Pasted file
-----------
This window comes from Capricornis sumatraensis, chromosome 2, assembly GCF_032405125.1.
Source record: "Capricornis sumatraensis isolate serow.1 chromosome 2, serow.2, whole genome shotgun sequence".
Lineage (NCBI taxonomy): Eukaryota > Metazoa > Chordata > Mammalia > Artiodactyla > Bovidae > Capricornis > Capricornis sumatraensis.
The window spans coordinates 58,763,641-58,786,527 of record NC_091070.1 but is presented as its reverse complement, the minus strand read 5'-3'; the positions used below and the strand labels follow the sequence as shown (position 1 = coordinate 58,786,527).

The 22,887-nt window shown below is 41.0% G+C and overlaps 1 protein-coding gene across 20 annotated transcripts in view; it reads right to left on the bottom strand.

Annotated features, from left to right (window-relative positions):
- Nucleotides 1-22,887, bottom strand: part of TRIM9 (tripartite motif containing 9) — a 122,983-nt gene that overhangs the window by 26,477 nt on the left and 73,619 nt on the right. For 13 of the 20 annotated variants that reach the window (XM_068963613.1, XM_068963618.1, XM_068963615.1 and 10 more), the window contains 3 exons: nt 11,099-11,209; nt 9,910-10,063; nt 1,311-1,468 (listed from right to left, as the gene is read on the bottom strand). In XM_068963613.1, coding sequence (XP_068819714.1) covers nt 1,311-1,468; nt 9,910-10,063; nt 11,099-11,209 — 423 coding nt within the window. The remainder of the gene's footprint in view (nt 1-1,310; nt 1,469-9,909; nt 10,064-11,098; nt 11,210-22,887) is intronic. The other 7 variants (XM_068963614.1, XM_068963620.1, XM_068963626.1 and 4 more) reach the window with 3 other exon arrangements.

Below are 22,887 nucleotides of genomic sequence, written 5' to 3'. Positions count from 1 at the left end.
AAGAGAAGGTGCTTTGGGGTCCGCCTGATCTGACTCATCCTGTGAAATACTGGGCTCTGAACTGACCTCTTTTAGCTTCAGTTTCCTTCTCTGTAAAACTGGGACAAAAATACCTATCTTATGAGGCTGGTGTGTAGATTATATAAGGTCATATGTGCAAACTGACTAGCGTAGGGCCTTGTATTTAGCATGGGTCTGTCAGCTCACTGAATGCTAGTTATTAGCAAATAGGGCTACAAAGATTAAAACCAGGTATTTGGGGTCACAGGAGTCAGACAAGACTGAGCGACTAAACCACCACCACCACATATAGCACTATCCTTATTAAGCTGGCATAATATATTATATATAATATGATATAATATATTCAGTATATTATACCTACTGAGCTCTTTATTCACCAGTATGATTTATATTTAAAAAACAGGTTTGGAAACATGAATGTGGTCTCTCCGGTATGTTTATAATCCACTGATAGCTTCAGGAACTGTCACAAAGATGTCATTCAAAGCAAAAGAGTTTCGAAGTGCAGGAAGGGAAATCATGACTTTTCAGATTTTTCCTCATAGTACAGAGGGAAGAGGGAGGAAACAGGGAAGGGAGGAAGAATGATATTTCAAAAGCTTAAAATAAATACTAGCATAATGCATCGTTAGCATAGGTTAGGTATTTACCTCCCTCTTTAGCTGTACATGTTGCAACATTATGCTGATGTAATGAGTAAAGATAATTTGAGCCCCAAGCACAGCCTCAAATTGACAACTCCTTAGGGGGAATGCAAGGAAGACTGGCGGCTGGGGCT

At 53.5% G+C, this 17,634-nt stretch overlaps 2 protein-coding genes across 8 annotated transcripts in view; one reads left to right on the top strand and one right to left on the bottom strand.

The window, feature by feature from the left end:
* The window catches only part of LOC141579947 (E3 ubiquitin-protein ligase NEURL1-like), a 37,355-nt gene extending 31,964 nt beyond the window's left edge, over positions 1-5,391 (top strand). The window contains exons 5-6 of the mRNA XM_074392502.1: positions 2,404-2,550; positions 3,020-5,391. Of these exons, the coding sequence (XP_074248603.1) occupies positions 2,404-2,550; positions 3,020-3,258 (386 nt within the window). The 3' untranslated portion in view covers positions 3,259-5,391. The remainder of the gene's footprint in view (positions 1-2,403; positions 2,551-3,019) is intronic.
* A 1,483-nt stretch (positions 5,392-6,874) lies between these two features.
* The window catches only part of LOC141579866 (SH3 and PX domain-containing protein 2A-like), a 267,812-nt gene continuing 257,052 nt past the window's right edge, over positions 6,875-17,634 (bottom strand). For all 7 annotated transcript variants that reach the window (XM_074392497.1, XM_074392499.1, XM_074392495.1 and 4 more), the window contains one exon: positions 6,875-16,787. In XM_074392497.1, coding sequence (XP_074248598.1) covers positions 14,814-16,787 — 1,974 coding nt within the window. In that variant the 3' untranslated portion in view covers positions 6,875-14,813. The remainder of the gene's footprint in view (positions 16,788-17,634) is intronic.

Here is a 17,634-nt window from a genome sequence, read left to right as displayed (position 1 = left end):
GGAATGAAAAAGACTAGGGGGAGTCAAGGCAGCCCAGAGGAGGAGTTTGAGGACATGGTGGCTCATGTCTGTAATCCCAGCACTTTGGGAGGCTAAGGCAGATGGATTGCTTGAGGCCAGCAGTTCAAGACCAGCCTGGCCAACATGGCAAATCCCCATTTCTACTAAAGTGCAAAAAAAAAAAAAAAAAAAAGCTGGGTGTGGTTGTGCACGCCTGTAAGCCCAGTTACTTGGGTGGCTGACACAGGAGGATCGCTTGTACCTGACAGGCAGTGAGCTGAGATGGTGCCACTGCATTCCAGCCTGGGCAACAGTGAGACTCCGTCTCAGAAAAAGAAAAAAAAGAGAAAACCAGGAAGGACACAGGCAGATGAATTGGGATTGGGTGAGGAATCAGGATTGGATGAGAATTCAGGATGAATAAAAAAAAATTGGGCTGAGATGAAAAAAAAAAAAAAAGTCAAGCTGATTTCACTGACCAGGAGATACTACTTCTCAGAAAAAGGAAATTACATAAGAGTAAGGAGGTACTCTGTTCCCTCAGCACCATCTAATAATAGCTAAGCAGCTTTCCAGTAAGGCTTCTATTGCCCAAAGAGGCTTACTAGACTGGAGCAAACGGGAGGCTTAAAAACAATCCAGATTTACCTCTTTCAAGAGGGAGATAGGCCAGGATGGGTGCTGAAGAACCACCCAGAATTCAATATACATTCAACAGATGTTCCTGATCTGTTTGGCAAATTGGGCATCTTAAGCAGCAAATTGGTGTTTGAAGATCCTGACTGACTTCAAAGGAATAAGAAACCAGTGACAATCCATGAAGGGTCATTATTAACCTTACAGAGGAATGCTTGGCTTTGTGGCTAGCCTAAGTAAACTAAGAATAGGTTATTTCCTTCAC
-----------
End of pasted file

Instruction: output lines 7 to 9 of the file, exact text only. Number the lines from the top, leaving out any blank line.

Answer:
- Nucleotides 1-22,887, bottom strand: part of TRIM9 (tripartite motif containing 9) — a 122,983-nt gene that overhangs the window by 26,477 nt on the left and 73,619 nt on the right. For 13 of the 20 annotated variants that reach the window (XM_068963613.1, XM_068963618.1, XM_068963615.1 and 10 more), the window contains 3 exons: nt 11,099-11,209; nt 9,910-10,063; nt 1,311-1,468 (listed from right to left, as the gene is read on the bottom strand). In XM_068963613.1, coding sequence (XP_068819714.1) covers nt 1,311-1,468; nt 9,910-10,063; nt 11,099-11,209 — 423 coding nt within the window. The remainder of the gene's footprint in view (nt 1-1,310; nt 1,469-9,909; nt 10,064-11,098; nt 11,210-22,887) is intronic. The other 7 variants (XM_068963614.1, XM_068963620.1, XM_068963626.1 and 4 more) reach the window with 3 other exon arrangements.

Below are 22,887 nucleotides of genomic sequence, written 5' to 3'. Positions count from 1 at the left end.
AAGAGAAGGTGCTTTGGGGTCCGCCTGATCTGACTCATCCTGTGAAATACTGGGCTCTGAACTGACCTCTTTTAGCTTCAGTTTCCTTCTCTGTAAAACTGGGACAAAAATACCTATCTTATGAGGCTGGTGTGTAGATTATATAAGGTCATATGTGCAAACTGACTAGCGTAGGGCCTTGTATTTAGCATGGGTCTGTCAGCTCACTGAATGCTAGTTATTAGCAAATAGGGCTACAAAGATTAAAACCAGGTATTTGGGGTCACAGGAGTCAGACAAGACTGAGCGACTAAACCACCACCACCACATATAGCACTATCCTTATTAAGCTGGCATAATATATTATATATAATATGATATAATATATTCAGTATATTATACCTACTGAGCTCTTTATTCACCAGTATGATTTATATTTAAAAAACAGGTTTGGAAACATGAATGTGGTCTCTCCGGTATGTTTATAATCCACTGATAGCTTCAGGAACTGTCACAAAGATGTCATTCAAAGCAAAAGAGTTTCGAAGTGCAGGAAGGGAAATCATGACTTTTCAGATTTTTCCTCATAGTACAGAGGGAAGAGGGAGGAAACAGGGAAGGGAGGAAGAATGATATTTCAAAAGCTTAAAATAAATACTAGCATAATGCATCGTTAGCATAGGTTAGGTATTTACCTCCCTCTTTAGCTGTACATGTTGCAACATTATGCTGATGTAATGAGTAAAGATAATTTGAGCCCCAAGCACAGCCTCAAATTGACAACTCCTTAGGGGGAATGCAAGGAAGACTGGCGGCTGGGGCT